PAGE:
Driver Scott Richardson captured a video on the Golden Highway in Dunedoo, New South Wales, showing warning signs lying on the ground - leaving drivers unaware of the impending speed check - and raising questions about the fairness of fines for drivers who may have unintentionally exceeded the speed limit.
The warning signs were reintroduced last year after years of controversy and now all mobile speed camera vehicles in NSW are required to carry portable warning signs in addition to a retractable rooftop sign.
So, as many Australians struggle with their finances and the stubbornly high cost of living, are they able to claw back some money from a fine if the signs are not appropriately set up?
Sam Macedonia, principal at Macedonia Legal, warned there was no opportunity to contest a fine simply because you’d not seen a sign.
“Speed limits are speed limits and we all have to obey them, whether we get a friendly warning or not,” he told 2GB. “Think of all the people who get caught on an expressway where there's a highway patrol car in the bushes and you fly past and you get caught on the radar. There's no warnings there but you’re still guilty of speeding.
"If you break the speed limit, you're gonna get fined.”
Macedonia argued that the presence or absence of warning signs was a courtesy extended to drivers, but the obligation to adhere to speed limits remained unchanged.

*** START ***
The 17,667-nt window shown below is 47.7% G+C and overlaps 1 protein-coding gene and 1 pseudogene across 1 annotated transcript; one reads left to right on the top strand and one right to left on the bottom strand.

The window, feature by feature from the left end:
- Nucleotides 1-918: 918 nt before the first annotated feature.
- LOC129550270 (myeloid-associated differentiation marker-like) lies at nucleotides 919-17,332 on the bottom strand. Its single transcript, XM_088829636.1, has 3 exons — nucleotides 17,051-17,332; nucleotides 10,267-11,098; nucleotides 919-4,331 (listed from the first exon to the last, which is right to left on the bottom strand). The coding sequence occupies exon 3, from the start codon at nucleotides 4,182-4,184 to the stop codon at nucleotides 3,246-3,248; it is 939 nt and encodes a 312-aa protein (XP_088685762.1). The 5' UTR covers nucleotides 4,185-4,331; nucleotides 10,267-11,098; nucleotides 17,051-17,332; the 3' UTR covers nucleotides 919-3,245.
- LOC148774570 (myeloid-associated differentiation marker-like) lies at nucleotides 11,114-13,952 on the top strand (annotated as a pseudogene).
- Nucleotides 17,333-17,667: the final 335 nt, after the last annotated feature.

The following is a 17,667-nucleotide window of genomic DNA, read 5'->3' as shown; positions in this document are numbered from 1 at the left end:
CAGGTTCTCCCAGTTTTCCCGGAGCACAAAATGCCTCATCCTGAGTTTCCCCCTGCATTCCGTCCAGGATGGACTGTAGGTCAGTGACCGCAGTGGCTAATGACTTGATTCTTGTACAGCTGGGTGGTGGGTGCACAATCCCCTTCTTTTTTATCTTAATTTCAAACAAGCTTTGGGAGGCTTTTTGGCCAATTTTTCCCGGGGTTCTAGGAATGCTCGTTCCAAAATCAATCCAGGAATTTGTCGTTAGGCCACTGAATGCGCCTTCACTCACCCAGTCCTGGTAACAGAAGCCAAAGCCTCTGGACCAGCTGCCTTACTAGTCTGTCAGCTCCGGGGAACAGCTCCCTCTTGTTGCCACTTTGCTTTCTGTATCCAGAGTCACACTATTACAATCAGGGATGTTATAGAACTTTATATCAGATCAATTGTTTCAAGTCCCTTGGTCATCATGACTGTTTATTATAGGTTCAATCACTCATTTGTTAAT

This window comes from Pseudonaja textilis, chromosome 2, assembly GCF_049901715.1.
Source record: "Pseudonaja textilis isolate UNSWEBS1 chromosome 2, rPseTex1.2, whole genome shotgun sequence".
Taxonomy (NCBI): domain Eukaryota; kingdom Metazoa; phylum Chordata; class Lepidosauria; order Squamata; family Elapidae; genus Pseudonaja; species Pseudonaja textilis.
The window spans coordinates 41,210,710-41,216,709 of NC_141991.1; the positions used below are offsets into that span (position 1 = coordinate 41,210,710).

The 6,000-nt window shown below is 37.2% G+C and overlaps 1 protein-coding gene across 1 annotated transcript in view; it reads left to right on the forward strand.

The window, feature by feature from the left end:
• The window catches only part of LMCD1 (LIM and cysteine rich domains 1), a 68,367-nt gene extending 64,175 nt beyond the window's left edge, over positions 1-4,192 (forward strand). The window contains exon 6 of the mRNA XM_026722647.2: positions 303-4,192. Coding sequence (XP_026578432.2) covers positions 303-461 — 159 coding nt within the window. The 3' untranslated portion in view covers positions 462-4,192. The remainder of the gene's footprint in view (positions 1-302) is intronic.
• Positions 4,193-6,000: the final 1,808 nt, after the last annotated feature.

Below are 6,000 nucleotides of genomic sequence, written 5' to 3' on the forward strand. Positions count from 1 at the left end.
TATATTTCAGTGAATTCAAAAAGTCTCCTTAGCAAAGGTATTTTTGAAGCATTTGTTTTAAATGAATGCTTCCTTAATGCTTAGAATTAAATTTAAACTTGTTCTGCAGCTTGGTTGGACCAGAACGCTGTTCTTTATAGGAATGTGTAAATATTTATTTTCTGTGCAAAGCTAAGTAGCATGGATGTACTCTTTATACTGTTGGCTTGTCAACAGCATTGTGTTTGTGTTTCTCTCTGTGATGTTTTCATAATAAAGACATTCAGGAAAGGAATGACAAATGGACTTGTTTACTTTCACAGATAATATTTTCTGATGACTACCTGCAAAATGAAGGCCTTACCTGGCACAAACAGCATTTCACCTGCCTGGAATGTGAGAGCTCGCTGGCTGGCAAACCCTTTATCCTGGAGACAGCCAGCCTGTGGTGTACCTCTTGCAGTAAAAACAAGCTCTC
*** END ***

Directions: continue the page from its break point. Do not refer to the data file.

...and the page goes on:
Richardson's account claimed the mobile speed camera operator appeared oblivious to the fallen signs, sparking further debate on the effectiveness of the current system. But NSW Transport has confirmed no fines were issued that day.
Warning signs have been enforced by the NSW government but are not legislatively mandated, and simply serve as a gesture of goodwill, alerting drivers to the presence of a speed camera, Macedonia said.
The debate surrounding the visibility of these signs gained prominence after the former Liberal NSW government removed their requirement in 2020. When fixed signs were scrapped, low-range speeding fines jumped from about $4 million a year to about $45 million in just one financial year. Current Labor Premer Chris Minns said he’d rather “people slow down in the first place than receive a fine in the mail two weeks after they committed the offence”.
They were partially reintroduced - with a sign required on top of vehicles - in 2021 but with no warning ahead of time. A final decision to reintroduce them completely came in 2023, with the intention of promoting better driver behaviour.
Minns said the current approach underscored ongoing efforts to strike a balance between enforcing speed limits and ensuring drivers were adequately informed.
Does there need to be signage on a mobile speed camera?
Mobile speed cameras are operated by Transport for NSW and require four signs for each session - one between 180m and 250m, the second between 30 and 60m a retractable rooftop sign and between 30m and 60m behind the mobile speed camera vehicle.
“The mobile speed camera program is one of the most visible and transparent in Australia and the world," a Transport for NSW spokesperson told Yahoo Finance.
"The NSW government is committed to ensuring mobile speed camera signage is visible to motorists to provide a warning, and allow motorists to adjust their behaviour.”